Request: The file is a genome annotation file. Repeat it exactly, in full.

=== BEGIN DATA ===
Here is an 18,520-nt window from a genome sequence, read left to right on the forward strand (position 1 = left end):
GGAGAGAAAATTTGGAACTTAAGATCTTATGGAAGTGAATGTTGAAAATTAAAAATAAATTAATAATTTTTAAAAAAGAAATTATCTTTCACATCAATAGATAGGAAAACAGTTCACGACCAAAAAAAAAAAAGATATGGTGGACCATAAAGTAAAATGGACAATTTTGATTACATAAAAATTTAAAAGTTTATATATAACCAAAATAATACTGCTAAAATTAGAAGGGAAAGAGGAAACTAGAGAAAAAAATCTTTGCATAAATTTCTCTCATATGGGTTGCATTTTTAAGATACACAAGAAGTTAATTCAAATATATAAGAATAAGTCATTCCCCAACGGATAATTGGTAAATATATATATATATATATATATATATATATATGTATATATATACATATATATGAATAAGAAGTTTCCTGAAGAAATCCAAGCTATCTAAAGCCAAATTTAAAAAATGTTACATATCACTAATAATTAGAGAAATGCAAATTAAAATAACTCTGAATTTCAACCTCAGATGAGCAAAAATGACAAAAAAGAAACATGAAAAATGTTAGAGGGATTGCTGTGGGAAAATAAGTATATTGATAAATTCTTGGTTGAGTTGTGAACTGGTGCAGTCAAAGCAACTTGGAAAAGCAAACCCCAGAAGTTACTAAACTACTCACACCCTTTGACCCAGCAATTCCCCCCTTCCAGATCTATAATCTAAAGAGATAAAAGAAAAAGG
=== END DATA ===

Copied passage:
Here is an 18,520-nt window from a genome sequence, read left to right on the forward strand (position 1 = left end):
GGAGAGAAAATTTGGAACTTAAGATCTTATGGAAGTGAATGTTGAAAATTAAAAATAAATTAATAATTTTTAAAAAAGAAATTATCTTTCACATCAATAGATAGGAAAACAGTTCACGACCAAAAAAAAAAAAGATATGGTGGACCATAAAGTAAAATGGACAATTTTGATTACATAAAAATTTAAAAGTTTATATATAACCAAAATAATACTGCTAAAATTAGAAGGGAAAGAGGAAACTAGAGAAAAAAATCTTTGCATAAATTTCTCTCATATGGGTTGCATTTTTAAGATACACAAGAAGTTAATTCAAATATATAAGAATAAGTCATTCCCCAACGGATAATTGGTAAATATATATATATATATATATATATATATATATGTATATATATACATATATATGAATAAGAAGTTTCCTGAAGAAATCCAAGCTATCTAAAGCCAAATTTAAAAAATGTTACATATCACTAATAATTAGAGAAATGCAAATTAAAATAACTCTGAATTTCAACCTCAGATGAGCAAAAATGACAAAAAAGAAACATGAAAAATGTTAGAGGGATTGCTGTGGGAAAATAAGTATATTGATAAATTCTTGGTTGAGTTGTGAACTGGTGCAGTCAAAGCAACTTGGAAAAGCAAACCCCAGAAGTTACTAAACTACTCACACCCTTTGACCCAGCAATTCCCCCCTTCCAGATCTATAATCTAAAGAGATAAAAGAAAAAGG